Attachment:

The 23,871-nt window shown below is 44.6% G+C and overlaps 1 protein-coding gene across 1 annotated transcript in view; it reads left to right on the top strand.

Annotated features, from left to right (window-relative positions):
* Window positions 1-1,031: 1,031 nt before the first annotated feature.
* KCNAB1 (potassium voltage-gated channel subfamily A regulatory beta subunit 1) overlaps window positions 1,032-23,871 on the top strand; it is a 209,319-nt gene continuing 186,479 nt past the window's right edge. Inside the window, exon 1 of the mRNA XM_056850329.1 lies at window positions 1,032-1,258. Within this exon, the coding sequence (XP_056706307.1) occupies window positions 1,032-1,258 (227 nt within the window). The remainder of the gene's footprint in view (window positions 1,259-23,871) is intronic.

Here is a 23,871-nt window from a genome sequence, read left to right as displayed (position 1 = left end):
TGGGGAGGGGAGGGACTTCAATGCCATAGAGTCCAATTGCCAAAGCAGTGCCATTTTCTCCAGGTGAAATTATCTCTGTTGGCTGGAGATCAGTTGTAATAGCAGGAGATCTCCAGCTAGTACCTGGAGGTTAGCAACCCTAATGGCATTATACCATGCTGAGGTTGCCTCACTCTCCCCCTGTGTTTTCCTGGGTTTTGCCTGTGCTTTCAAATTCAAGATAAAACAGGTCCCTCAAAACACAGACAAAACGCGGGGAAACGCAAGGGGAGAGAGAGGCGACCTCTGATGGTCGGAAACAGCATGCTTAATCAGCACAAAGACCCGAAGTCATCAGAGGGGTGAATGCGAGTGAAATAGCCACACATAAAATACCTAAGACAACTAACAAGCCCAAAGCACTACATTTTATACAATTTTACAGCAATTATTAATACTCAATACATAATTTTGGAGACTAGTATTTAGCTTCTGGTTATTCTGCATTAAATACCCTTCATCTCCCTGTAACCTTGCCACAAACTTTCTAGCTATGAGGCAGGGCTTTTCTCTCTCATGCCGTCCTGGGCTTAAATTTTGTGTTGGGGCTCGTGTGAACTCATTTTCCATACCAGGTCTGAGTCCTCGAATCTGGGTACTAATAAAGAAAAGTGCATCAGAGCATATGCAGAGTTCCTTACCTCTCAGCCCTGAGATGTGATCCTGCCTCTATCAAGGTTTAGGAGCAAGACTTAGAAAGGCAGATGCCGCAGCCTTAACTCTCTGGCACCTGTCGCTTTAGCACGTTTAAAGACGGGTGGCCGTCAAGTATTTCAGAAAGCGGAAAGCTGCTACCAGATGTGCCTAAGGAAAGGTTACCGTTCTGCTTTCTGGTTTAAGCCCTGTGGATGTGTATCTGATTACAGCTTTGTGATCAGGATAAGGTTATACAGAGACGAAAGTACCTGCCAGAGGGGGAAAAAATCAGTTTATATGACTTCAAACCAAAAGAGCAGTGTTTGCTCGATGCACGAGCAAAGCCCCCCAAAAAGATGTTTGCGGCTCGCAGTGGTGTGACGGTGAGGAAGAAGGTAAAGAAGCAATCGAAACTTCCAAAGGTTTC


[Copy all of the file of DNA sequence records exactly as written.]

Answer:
The 23,871-nt window shown below is 44.6% G+C and overlaps 1 protein-coding gene across 1 annotated transcript in view; it reads left to right on the top strand.

Annotated features, from left to right (window-relative positions):
* Window positions 1-1,031: 1,031 nt before the first annotated feature.
* KCNAB1 (potassium voltage-gated channel subfamily A regulatory beta subunit 1) overlaps window positions 1,032-23,871 on the top strand; it is a 209,319-nt gene continuing 186,479 nt past the window's right edge. Inside the window, exon 1 of the mRNA XM_056850329.1 lies at window positions 1,032-1,258. Within this exon, the coding sequence (XP_056706307.1) occupies window positions 1,032-1,258 (227 nt within the window). The remainder of the gene's footprint in view (window positions 1,259-23,871) is intronic.

Here is a 23,871-nt window from a genome sequence, read left to right as displayed (position 1 = left end):
TGGGGAGGGGAGGGACTTCAATGCCATAGAGTCCAATTGCCAAAGCAGTGCCATTTTCTCCAGGTGAAATTATCTCTGTTGGCTGGAGATCAGTTGTAATAGCAGGAGATCTCCAGCTAGTACCTGGAGGTTAGCAACCCTAATGGCATTATACCATGCTGAGGTTGCCTCACTCTCCCCCTGTGTTTTCCTGGGTTTTGCCTGTGCTTTCAAATTCAAGATAAAACAGGTCCCTCAAAACACAGACAAAACGCGGGGAAACGCAAGGGGAGAGAGAGGCGACCTCTGATGGTCGGAAACAGCATGCTTAATCAGCACAAAGACCCGAAGTCATCAGAGGGGTGAATGCGAGTGAAATAGCCACACATAAAATACCTAAGACAACTAACAAGCCCAAAGCACTACATTTTATACAATTTTACAGCAATTATTAATACTCAATACATAATTTTGGAGACTAGTATTTAGCTTCTGGTTATTCTGCATTAAATACCCTTCATCTCCCTGTAACCTTGCCACAAACTTTCTAGCTATGAGGCAGGGCTTTTCTCTCTCATGCCGTCCTGGGCTTAAATTTTGTGTTGGGGCTCGTGTGAACTCATTTTCCATACCAGGTCTGAGTCCTCGAATCTGGGTACTAATAAAGAAAAGTGCATCAGAGCATATGCAGAGTTCCTTACCTCTCAGCCCTGAGATGTGATCCTGCCTCTATCAAGGTTTAGGAGCAAGACTTAGAAAGGCAGATGCCGCAGCCTTAACTCTCTGGCACCTGTCGCTTTAGCACGTTTAAAGACGGGTGGCCGTCAAGTATTTCAGAAAGCGGAAAGCTGCTACCAGATGTGCCTAAGGAAAGGTTACCGTTCTGCTTTCTGGTTTAAGCCCTGTGGATGTGTATCTGATTACAGCTTTGTGATCAGGATAAGGTTATACAGAGACGAAAGTACCTGCCAGAGGGGGAAAAAATCAGTTTATATGACTTCAAACCAAAAGAGCAGTGTTTGCTCGATGCACGAGCAAAGCCCCCCAAAAAGATGTTTGCGGCTCGCAGTGGTGTGACGGTGAGGAAGAAGGTAAAGAAGCAATCGAAACTTCCAAAGGTTTC